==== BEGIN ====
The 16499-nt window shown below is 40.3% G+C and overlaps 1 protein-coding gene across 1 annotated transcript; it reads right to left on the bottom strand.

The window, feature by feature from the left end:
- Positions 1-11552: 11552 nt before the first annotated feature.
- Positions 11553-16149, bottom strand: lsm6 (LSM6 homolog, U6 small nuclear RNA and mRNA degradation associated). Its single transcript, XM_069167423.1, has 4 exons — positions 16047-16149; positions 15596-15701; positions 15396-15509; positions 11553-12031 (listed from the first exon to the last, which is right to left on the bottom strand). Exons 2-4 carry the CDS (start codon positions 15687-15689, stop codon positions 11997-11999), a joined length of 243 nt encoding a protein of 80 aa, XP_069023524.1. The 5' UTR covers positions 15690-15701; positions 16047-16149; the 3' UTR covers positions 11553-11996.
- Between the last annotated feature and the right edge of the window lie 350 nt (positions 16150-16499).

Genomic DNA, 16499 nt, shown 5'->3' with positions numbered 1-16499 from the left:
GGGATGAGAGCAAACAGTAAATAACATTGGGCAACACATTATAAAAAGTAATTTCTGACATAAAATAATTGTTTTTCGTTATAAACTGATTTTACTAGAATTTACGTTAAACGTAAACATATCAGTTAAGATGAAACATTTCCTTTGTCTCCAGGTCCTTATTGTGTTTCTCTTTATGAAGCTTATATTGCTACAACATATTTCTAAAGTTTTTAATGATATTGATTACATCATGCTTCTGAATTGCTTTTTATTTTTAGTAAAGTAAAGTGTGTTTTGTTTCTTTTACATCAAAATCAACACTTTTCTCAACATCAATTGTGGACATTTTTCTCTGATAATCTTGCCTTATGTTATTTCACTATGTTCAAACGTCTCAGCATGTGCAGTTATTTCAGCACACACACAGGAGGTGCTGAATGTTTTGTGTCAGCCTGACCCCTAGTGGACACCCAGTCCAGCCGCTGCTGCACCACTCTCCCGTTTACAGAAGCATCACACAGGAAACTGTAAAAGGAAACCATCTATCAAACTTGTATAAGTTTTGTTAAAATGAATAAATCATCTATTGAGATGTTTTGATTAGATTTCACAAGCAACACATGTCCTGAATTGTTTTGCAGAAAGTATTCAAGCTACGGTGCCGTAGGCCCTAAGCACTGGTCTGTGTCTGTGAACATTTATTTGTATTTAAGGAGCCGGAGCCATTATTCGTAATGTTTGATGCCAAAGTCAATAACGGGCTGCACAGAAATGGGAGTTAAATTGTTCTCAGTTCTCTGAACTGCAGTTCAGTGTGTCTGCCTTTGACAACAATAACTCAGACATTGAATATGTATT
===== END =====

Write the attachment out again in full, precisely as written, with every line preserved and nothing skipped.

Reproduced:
The 16499-nt window shown below is 40.3% G+C and overlaps 1 protein-coding gene across 1 annotated transcript; it reads right to left on the bottom strand.

The window, feature by feature from the left end:
- Positions 1-11552: 11552 nt before the first annotated feature.
- Positions 11553-16149, bottom strand: lsm6 (LSM6 homolog, U6 small nuclear RNA and mRNA degradation associated). Its single transcript, XM_069167423.1, has 4 exons — positions 16047-16149; positions 15596-15701; positions 15396-15509; positions 11553-12031 (listed from the first exon to the last, which is right to left on the bottom strand). Exons 2-4 carry the CDS (start codon positions 15687-15689, stop codon positions 11997-11999), a joined length of 243 nt encoding a protein of 80 aa, XP_069023524.1. The 5' UTR covers positions 15690-15701; positions 16047-16149; the 3' UTR covers positions 11553-11996.
- Between the last annotated feature and the right edge of the window lie 350 nt (positions 16150-16499).

Genomic DNA, 16499 nt, shown 5'->3' with positions numbered 1-16499 from the left:
GGGATGAGAGCAAACAGTAAATAACATTGGGCAACACATTATAAAAAGTAATTTCTGACATAAAATAATTGTTTTTCGTTATAAACTGATTTTACTAGAATTTACGTTAAACGTAAACATATCAGTTAAGATGAAACATTTCCTTTGTCTCCAGGTCCTTATTGTGTTTCTCTTTATGAAGCTTATATTGCTACAACATATTTCTAAAGTTTTTAATGATATTGATTACATCATGCTTCTGAATTGCTTTTTATTTTTAGTAAAGTAAAGTGTGTTTTGTTTCTTTTACATCAAAATCAACACTTTTCTCAACATCAATTGTGGACATTTTTCTCTGATAATCTTGCCTTATGTTATTTCACTATGTTCAAACGTCTCAGCATGTGCAGTTATTTCAGCACACACACAGGAGGTGCTGAATGTTTTGTGTCAGCCTGACCCCTAGTGGACACCCAGTCCAGCCGCTGCTGCACCACTCTCCCGTTTACAGAAGCATCACACAGGAAACTGTAAAAGGAAACCATCTATCAAACTTGTATAAGTTTTGTTAAAATGAATAAATCATCTATTGAGATGTTTTGATTAGATTTCACAAGCAACACATGTCCTGAATTGTTTTGCAGAAAGTATTCAAGCTACGGTGCCGTAGGCCCTAAGCACTGGTCTGTGTCTGTGAACATTTATTTGTATTTAAGGAGCCGGAGCCATTATTCGTAATGTTTGATGCCAAAGTCAATAACGGGCTGCACAGAAATGGGAGTTAAATTGTTCTCAGTTCTCTGAACTGCAGTTCAGTGTGTCTGCCTTTGACAACAATAACTCAGACATTGAATATGTATT